It is the season after Pentecost in the life of the church, which is a most fitting time for ordination. As Baptists, participating in the larger Body of Christ, it is important that we consider what this practice means. Our emphasis on the priesthood of all believers is the guide to our understanding.
The epistle reading is clear on equal standing in Christ: “As many of you as were baptized into Christ have clothed yourself with Christ. There is no longer Jew or Greek, there is no longer slave or free, there is no longer male and female; for all of you are one in Christ Jesus” (Galatians 3:27-28).
In baptism, all Christians receive the identity of new life in the community gathered by Christ. The church commissions all of them to bear witness to the resurrecting power of Jesus, into whose life they have been plunged. So what does a service of ordination confer beyond the acknowledgement of equality in Christ and without diminishing it?
Ordination is a special occasion of blessing. Although all Christians have experienced the “laying on of hands” in their baptism and have been thereby blessed, when this occurs in ordination it is a recognition of how a person is uniquely prepared by God for particular ministry, especially one who will serve as an equipper of other ministers, as Ephesians 4: 12 states. As the visible expression of Christ’s body, we join our hands with God in blessing the minister.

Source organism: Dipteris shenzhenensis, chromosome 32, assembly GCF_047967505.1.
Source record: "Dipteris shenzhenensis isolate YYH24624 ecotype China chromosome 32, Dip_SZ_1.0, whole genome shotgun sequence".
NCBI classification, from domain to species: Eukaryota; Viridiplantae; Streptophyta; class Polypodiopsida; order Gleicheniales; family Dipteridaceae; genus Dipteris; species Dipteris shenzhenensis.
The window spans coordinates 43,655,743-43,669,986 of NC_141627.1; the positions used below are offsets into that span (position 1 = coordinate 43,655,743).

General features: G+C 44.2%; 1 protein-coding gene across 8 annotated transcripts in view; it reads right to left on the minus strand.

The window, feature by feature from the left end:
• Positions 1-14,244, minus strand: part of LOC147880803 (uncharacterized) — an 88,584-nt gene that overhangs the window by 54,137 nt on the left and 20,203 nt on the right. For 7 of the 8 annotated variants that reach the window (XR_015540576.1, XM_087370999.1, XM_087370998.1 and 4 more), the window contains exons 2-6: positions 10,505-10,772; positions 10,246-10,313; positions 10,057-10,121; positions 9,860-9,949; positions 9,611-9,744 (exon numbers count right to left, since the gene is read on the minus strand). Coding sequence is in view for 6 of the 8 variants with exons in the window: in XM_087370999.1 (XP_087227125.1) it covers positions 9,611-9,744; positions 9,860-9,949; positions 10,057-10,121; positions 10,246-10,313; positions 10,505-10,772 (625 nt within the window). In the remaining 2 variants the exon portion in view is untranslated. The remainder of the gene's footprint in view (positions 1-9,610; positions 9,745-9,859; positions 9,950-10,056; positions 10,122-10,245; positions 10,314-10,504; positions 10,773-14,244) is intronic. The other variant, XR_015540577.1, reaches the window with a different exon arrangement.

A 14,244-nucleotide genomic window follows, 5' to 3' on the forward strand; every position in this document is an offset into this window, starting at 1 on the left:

When a Baptist congregation ordains an individual, it is a service of commissioning to a particular task. Yesterday, Journey Community Church, housed at Central, had the honor of ordaining one deeply invested in God’s redemptive mission in the world. In the case of Dr. Thawesak Mahachavaroj, the “Barnabas of Thailand,” the church is saying that it affirms his calling to proclaim the Gospel as a faithful worldwide evangel of the Lord Jesus Christ.
The time-honored ritual of “setting apart” to the work of the Lord is also an empowerment for ministry. It “stirs into flame” the gifts God has granted for ministry. Through prayer and the laying on of hands, the church confirms and further empowers the one whom God is beckoning to expanded horizons in ministry.
The gathered community, a distinctive Baptist sense of identity, reveals the power of joining its “yes” to the “yes” of God in acknowledging personal calling. By recognizing that God has not ceased to supply for the church the leadership that is needs, all Christians participate in ordaining the called.
Molly T. Marshall
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